Dr. Sullivan, one of the most successful physicians of Brooklyn, has much natural ability, but is withal a close student and believes thoroughly in the maxim that “there is no excellence without labor.” His devotion to the duties of his profession, therefore, combined with a comprehensive understanding of the science of medicine, has made him a most successful and able practitioner, whose prominence is well deserved.
The Doctor was born in Middletown, New York, September 4, 1841, and is a son of Peter and Julia (Harrington), natives of Ireland, who, on their emigration to America, settled in Maine, and from there moved to Middletown, New York. When the Doctor was seven months old they located on a farm in Bethel, Sullivan County, New York, where the father died. The mother’s death occurred in Brooklyn. Of their nine children, one son and three daughters died in infancy. Those living are: Peter, a grocer of East New York; John D., our subject; Anna, the wife of Martin Ridington, a retired resident of Brooklyn; Julia, now Sister Maria Joseph, of the Order of Sisters of St. Joseph, Brooklyn; and Michael E., also a resident of Brooklyn.
Dr. Sullivan passed his boyhood days upon the farm in Bethel. He was only ten years old when his father died, and from that time until his nineteenth year he worked on the farm during each summer and attended school in winter. He then engaged in teaching, and for the purpose of becoming more proficient in that line attended one course at the State Normal School at Albany, New York, but at the close of the term decided to take up the study of medicine. Going to live with an uncle in Springfield, Massachusetts, he entered the Springfield English and Classical Institute, where he pursued a course of study designed to prepare him for a medical education.
In 1864, he returned to Bethel, New York, and commenced the study of medicine under the preceptorship of Dr. A.A. Gillispie, spending a portion of his time with Dr. William L. Appley, then the principal surgeon in that section of the country. He attended one course of lectures at the department of medicine and surgery at the University of Michigan, and a special course in chemistry in the laboratory of that institution. The next year he matriculated at the University Medical College, New York City, and was graduated with the degree of M.D. in March, 1867. After a competitive examination Dr. Sullivan was appointed on the resident staff of Charity Hospital (now known as the New York City Hospital), serving as such from April, 1867, to April, 1868; was then appointed resident physician to the fever Fever Hospital, New York, until April, 1869; and at the close of that service located in the private practice of medicine in Brooklyn.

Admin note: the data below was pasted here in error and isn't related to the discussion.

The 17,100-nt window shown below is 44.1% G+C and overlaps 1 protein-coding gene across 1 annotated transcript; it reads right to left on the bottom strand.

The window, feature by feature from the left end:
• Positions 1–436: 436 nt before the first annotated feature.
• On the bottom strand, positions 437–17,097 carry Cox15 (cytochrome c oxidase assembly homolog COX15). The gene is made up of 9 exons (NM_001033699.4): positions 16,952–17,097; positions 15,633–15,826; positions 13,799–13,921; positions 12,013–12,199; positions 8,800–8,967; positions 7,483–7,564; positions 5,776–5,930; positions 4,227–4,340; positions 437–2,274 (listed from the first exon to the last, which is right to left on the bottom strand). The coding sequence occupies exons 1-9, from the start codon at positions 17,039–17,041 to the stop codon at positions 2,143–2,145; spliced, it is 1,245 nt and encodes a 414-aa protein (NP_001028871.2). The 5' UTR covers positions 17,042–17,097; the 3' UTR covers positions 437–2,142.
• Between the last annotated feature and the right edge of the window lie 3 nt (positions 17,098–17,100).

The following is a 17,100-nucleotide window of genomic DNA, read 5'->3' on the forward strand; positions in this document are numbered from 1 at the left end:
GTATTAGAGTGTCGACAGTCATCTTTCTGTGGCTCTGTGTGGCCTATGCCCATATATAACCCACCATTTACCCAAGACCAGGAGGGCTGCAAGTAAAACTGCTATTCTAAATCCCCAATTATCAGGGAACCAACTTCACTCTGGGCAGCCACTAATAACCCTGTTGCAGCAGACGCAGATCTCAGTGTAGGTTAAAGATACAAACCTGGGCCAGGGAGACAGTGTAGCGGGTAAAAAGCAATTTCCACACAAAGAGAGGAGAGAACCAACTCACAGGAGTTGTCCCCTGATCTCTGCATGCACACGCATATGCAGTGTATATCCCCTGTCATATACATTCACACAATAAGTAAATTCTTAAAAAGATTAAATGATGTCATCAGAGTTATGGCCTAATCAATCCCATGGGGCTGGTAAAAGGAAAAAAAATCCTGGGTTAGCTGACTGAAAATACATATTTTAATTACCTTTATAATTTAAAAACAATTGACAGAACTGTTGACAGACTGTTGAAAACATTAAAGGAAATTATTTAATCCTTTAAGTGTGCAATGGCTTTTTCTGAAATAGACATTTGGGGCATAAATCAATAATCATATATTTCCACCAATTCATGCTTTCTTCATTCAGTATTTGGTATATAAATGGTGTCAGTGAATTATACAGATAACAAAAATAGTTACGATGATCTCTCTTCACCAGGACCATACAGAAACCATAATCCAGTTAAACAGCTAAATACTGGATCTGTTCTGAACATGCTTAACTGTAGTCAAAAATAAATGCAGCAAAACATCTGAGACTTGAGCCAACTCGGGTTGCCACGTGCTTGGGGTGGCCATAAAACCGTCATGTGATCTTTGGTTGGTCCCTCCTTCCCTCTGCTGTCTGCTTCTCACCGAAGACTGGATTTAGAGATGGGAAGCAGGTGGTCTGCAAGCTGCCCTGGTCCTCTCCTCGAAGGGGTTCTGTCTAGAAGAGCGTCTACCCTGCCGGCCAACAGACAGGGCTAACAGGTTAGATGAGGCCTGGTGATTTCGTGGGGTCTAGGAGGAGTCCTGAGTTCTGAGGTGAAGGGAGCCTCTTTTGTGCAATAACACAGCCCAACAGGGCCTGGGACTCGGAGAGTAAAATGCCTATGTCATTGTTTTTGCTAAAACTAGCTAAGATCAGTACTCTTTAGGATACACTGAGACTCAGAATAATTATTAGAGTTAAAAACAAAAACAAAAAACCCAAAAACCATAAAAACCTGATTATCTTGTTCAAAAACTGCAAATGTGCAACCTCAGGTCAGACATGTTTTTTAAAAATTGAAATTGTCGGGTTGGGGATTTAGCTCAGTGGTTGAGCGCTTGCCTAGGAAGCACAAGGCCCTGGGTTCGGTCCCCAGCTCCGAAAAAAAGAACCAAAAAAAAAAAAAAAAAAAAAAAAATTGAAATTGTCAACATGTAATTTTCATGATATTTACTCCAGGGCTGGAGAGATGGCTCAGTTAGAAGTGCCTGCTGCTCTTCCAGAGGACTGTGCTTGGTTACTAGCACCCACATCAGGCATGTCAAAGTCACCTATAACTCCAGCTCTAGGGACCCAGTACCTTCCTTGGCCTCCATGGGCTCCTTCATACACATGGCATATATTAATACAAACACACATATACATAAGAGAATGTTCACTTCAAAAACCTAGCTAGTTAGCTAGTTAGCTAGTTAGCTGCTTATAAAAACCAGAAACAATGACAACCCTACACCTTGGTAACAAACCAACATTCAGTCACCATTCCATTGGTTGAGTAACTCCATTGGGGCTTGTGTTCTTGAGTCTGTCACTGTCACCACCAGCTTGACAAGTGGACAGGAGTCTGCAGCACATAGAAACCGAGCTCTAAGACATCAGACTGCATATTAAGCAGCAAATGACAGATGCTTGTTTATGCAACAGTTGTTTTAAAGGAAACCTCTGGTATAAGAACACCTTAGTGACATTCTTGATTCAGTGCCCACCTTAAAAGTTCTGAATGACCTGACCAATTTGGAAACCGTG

All his professional life has been passed in the vicinity of his present home, 74 McDonough Street, which was sparsely settled and had but few doctors when he located there. Within two years he had built up an immense practice, and for many years has been obliged to employ an assistant. He has always been a hard worker, and despite his enormous practice has found time to read and study sufficiently to keep abreast of the times in the theories and practice of medicine and surgery. Dr. Sullivan has been an attending physician to St. John’s Home, an orphan asylum, Brooklyn, since 1870; surgeon to St. Mary’s General Hospital since 1882; surgeon to the department of police since 1887; and medical examiner to the Catholic Benevolent Legion since 1881.
In 1884 failing health and loss of sleep from overwork compelled Dr. Sullivan to take a vacation. After traveling in Europe for a period of four months, he returned home with health restored, and has since continued in active practice. Dr. Sullivan is a general practitioner of medicine, but since 1882 has devoted special attention to surgery. The Doctor is a member of the Medical Association of Greater New York; the Associated Physicians of Long Island; Kings County Medical Association, of which he was president in 1892; the Medical Society of the County of Kings; the Brooklyn Pathological Society; the New York States Medical Association; the American Medical Association; the New York Physicians’ Mutual Aid Association; the Bedford Literary Union, of which he was the president in 1878; the Holy Name Society, of which he was the president in 1880; the Catholic Benevolent Legion; and the Knights of Columbus. He was a trustee of the Brevoort Savings Bank, Brooklyn, since 1893.
On the 21st of April, 1875, Dr. Sullivan married Miss Ellen Sullivan, of New York City. Of the children born to them the two oldest died in infancy. The others are as follows: Francis Joseph, a student in St. Francis Xavier College, New York; Raymond Peter, a student in Georgetown University, Washington, D.C.; and Eugene Leo, Hester Ellenor, Julia Harrington, Grace Marie and May Irene, all in school. The family are members of Our Lady of Victory Catholic Church, and, although having an extensive practice, the Doctor has always found time to be a strict attendant at Church.
Peter Ross, A History of Long Island: From Its Earliest Settlement to the Present Time (Three Volumes) (New York: The Lewis Publishing Company, 1902), II, 356-357.
NOTE: Our Lady of Victory Church was founded in 1868 in Brooklyn’s Bedford-Stuyvesant section. Founded to serve a predominantly Irish immigrant congregation, today it serves Catholics of African descent.